What is follow-up cancer care, and why is it important?
Follow-up cancer care involves regular medical checkups that include a review of a patient’s medical history and a physical exam. Follow-up care may include imaging procedures (methods of producing pictures of areas inside the body), endoscopy (the use of a thin, lighted tube to examine the inside of the body), blood work, and other lab tests.
Follow-up care is important because it helps to identify changes in health. The purpose of follow-up care is to check for recurrence (the return of cancer in the primary site) or metastasis (the spread of cancer to another part of the body).
Follow-up care visits are also important to help in the prevention or early detection of other types of cancer, address ongoing problems due to cancer or its treatment, and check for physical and psychosocial effects that may develop months to years after treatment ends. All cancer survivors should have follow-up care.
What should patients tell their doctor during follow-up visits?
During each visit, patients should tell their doctor about:
- Any symptoms that they think may be a sign that their cancer has returned
- Any pain that bothers them
- Any physical problems that interfere with daily life or are bothersome, such as fatigue; difficulty with bladder, bowel, or sexual function; difficulty concentrating; memory changes; trouble sleeping; and weight gain or loss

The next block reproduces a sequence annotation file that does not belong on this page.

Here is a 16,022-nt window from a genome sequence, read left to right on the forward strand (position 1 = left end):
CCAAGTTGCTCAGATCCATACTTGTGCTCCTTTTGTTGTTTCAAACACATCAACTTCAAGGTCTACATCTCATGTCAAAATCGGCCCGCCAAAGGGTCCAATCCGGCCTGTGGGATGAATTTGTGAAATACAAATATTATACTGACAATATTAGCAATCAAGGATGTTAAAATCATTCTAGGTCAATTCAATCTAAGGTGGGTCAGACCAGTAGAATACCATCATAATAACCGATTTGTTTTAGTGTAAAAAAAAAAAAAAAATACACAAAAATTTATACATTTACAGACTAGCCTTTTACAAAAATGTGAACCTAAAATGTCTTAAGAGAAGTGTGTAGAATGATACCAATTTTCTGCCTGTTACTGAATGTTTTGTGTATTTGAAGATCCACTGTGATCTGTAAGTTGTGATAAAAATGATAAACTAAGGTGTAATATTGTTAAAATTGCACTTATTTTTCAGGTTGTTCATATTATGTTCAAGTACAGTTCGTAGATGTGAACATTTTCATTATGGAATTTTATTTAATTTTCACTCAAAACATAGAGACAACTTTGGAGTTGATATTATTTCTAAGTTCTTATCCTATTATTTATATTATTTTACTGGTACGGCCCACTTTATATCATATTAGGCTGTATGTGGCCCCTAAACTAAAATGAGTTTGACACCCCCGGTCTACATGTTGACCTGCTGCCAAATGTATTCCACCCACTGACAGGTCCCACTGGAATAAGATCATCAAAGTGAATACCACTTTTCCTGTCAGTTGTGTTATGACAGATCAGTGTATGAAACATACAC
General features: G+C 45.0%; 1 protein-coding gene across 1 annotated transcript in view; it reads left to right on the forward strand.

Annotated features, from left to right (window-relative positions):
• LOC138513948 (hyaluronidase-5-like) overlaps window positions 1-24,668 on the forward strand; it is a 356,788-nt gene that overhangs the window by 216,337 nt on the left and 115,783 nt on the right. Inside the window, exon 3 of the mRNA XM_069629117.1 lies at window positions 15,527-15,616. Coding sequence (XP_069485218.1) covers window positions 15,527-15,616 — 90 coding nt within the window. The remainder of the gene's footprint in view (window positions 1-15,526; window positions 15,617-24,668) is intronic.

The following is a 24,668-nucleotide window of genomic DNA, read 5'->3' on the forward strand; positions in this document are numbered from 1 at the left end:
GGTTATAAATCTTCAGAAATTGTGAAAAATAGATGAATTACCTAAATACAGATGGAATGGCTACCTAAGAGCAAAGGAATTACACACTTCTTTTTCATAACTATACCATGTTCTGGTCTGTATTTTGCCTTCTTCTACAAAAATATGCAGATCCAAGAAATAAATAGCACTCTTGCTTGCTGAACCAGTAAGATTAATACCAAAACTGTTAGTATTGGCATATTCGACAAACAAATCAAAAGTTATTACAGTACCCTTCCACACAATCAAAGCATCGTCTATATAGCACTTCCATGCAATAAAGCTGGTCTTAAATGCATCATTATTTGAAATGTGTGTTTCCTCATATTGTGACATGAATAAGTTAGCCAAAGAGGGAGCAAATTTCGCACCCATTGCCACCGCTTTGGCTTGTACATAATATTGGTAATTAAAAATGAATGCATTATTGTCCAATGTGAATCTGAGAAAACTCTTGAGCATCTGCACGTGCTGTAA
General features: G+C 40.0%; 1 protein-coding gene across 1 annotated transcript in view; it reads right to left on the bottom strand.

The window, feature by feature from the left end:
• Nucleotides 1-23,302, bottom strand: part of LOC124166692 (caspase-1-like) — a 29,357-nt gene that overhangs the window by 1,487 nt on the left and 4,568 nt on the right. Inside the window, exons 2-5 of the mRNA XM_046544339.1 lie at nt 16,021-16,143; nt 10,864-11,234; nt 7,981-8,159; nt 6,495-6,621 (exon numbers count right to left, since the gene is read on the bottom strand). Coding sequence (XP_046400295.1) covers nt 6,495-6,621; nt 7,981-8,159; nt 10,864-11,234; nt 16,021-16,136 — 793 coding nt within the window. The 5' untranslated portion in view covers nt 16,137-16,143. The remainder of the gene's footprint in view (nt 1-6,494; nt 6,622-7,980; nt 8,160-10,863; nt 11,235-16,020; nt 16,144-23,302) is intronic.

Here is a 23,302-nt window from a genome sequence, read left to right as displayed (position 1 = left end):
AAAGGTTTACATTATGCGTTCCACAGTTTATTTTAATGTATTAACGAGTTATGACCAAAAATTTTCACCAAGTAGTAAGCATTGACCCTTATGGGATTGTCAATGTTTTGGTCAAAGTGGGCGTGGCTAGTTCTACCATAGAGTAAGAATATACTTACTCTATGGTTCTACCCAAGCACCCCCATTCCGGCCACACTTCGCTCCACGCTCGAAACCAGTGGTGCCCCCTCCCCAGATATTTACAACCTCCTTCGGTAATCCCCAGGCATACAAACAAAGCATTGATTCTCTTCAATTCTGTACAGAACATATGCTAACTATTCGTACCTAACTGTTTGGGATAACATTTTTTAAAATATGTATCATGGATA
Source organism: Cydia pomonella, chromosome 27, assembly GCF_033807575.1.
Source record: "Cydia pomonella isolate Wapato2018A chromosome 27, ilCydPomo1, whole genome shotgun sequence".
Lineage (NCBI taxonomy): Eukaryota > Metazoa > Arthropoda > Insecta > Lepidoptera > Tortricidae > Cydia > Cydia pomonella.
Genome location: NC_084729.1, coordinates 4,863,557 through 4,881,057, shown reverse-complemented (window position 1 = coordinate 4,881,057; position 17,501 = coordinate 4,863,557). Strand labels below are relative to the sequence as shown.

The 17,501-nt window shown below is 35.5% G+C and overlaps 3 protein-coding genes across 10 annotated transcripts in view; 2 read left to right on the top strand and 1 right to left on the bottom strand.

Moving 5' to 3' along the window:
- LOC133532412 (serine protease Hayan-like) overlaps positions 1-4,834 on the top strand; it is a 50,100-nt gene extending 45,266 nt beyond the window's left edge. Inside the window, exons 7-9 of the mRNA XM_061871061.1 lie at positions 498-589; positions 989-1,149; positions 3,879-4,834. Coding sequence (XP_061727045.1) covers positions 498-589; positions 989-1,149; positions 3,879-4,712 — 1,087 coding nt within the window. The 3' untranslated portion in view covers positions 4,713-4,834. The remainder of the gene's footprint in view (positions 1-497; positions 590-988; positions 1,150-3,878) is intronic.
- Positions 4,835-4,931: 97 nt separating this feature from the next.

- Any medicines, vitamins, or herbs they are taking and any other treatments they are using
- Any emotional problems they are experiencing, such as anxiety or depression
- Any changes in their family medical history, including any new cancers
It is important to note that cancer recurrences are not always detected during follow-up visits. Many times, recurrences are suspected or found by patients themselves between scheduled checkups. It is important for patients to be aware of changes in their health and report any problems to their doctor. The doctor can determine whether the problems are related to the cancer, the treatment the patient received, or an unrelated health issue.